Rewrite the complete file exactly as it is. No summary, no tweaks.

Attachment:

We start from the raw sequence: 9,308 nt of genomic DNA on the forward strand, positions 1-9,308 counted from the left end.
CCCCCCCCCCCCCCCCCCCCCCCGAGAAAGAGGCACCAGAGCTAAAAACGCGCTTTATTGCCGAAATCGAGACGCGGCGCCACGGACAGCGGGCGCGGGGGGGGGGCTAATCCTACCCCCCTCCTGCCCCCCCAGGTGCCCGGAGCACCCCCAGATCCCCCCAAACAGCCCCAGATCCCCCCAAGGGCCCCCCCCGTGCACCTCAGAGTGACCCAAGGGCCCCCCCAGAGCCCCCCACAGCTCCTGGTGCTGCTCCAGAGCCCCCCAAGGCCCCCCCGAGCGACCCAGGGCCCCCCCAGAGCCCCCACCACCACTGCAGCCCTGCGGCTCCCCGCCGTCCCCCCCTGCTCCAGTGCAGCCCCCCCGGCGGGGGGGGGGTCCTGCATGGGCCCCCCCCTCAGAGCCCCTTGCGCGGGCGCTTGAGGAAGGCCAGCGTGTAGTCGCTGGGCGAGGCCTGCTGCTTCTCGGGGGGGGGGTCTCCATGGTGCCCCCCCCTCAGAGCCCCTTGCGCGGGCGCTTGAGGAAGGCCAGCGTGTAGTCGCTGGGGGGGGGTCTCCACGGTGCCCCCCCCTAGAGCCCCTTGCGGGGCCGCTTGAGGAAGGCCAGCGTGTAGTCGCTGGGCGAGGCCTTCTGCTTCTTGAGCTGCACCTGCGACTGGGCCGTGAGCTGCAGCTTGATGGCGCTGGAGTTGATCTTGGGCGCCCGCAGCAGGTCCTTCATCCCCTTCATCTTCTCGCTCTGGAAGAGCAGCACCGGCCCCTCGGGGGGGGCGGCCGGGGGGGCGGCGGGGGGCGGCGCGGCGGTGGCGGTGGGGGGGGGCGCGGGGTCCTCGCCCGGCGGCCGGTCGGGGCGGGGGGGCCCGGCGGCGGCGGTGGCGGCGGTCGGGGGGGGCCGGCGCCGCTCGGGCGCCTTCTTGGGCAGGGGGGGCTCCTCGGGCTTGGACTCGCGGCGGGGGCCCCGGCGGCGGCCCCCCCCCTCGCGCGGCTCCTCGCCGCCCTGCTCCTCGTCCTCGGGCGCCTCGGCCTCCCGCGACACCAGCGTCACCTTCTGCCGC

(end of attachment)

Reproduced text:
We start from the raw sequence: 9,308 nt of genomic DNA on the forward strand, positions 1-9,308 counted from the left end.
CCCCCCCCCCCCCCCCCCCCCCCGAGAAAGAGGCACCAGAGCTAAAAACGCGCTTTATTGCCGAAATCGAGACGCGGCGCCACGGACAGCGGGCGCGGGGGGGGGGCTAATCCTACCCCCCTCCTGCCCCCCCAGGTGCCCGGAGCACCCCCAGATCCCCCCAAACAGCCCCAGATCCCCCCAAGGGCCCCCCCCGTGCACCTCAGAGTGACCCAAGGGCCCCCCCAGAGCCCCCCACAGCTCCTGGTGCTGCTCCAGAGCCCCCCAAGGCCCCCCCGAGCGACCCAGGGCCCCCCCAGAGCCCCCACCACCACTGCAGCCCTGCGGCTCCCCGCCGTCCCCCCCTGCTCCAGTGCAGCCCCCCCGGCGGGGGGGGGGTCCTGCATGGGCCCCCCCCTCAGAGCCCCTTGCGCGGGCGCTTGAGGAAGGCCAGCGTGTAGTCGCTGGGCGAGGCCTGCTGCTTCTCGGGGGGGGGGTCTCCATGGTGCCCCCCCCTCAGAGCCCCTTGCGCGGGCGCTTGAGGAAGGCCAGCGTGTAGTCGCTGGGGGGGGGTCTCCACGGTGCCCCCCCCTAGAGCCCCTTGCGGGGCCGCTTGAGGAAGGCCAGCGTGTAGTCGCTGGGCGAGGCCTTCTGCTTCTTGAGCTGCACCTGCGACTGGGCCGTGAGCTGCAGCTTGATGGCGCTGGAGTTGATCTTGGGCGCCCGCAGCAGGTCCTTCATCCCCTTCATCTTCTCGCTCTGGAAGAGCAGCACCGGCCCCTCGGGGGGGGCGGCCGGGGGGGCGGCGGGGGGCGGCGCGGCGGTGGCGGTGGGGGGGGGCGCGGGGTCCTCGCCCGGCGGCCGGTCGGGGCGGGGGGGCCCGGCGGCGGCGGTGGCGGCGGTCGGGGGGGGCCGGCGCCGCTCGGGCGCCTTCTTGGGCAGGGGGGGCTCCTCGGGCTTGGACTCGCGGCGGGGGCCCCGGCGGCGGCCCCCCCCCTCGCGCGGCTCCTCGCCGCCCTGCTCCTCGTCCTCGGGCGCCTCGGCCTCCCGCGACACCAGCGTCACCTTCTGCCGC